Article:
This Week’s Hints to help you along:
So do you know what this aircraft is?
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That is a Miller Light Plane first built by Wilson Miller while he was in high school. It had a top speed in excess of 75 MPH and had a cruising speed around 65 MPH.
This plane is the Lampich L2 (4th September, 1925) and it had 18-hp, three-cylinder engine, Thorotzkai delta light aircraft from Technical University Sportflying Society (MSrE), a Hungarian society founded in Budapest in 1921. The plane achieved three world records and was named Roma after the final stop on a long distance world record flight. See http://www.erdcenter.hu/pub/ec/erd/en/airfield.html and http://gliders-fega.freeweb.hu/MSrE.html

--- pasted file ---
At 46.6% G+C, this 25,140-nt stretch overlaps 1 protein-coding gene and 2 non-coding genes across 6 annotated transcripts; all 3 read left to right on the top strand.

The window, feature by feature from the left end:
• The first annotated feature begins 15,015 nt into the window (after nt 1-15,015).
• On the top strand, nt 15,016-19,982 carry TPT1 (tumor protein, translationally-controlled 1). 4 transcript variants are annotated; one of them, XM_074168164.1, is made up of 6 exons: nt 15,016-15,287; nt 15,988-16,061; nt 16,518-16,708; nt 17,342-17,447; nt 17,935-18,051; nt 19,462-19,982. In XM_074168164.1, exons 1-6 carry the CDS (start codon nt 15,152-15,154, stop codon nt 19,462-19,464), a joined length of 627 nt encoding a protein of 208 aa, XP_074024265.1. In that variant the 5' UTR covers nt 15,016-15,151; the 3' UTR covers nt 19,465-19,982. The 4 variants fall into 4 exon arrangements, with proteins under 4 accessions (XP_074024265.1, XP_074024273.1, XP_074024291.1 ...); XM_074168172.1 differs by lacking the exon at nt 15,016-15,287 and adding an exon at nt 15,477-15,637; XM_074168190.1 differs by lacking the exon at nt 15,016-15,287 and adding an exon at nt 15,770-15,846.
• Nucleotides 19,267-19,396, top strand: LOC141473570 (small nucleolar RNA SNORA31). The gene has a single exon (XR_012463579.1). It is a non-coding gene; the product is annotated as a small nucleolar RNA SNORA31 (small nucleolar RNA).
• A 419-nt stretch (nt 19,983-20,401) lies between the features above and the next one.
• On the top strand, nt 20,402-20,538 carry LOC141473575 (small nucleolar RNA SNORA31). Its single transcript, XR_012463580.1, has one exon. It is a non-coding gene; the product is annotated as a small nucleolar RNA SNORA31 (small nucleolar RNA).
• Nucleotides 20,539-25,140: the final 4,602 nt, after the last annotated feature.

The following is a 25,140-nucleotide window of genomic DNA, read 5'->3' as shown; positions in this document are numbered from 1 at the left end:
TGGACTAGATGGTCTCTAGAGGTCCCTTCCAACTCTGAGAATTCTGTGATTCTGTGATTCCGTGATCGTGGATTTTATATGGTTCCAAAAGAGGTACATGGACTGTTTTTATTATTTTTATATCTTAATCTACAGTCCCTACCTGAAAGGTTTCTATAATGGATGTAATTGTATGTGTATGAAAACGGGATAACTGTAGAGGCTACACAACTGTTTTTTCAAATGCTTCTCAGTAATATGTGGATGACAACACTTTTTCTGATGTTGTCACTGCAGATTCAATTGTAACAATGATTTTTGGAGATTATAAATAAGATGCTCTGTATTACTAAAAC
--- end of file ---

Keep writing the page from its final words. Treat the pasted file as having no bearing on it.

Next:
Regarding the pilot, Károly Kaszala (1891-1932), his world records included — in 1927 he flew non-stop for 9 hours and 21 minutes in a circular course in his light, low-performance machine. In 1928, he flew with the same plane to Rome, where they painted ROMA on the side of the aircraft, which became its new name. With this plane (L-2 Roma), the designing engineer, Árpád Lampich, made a flight of 1022 km (635 miles) in just 16 hours for yet another world record!
Excellent eye — yes, that is the Lampich L2 “Roma”, a record-setting plane from Hungary, a country with an interesting history of aviation and aeronautical engineering innovation that are not often studied, but should be!
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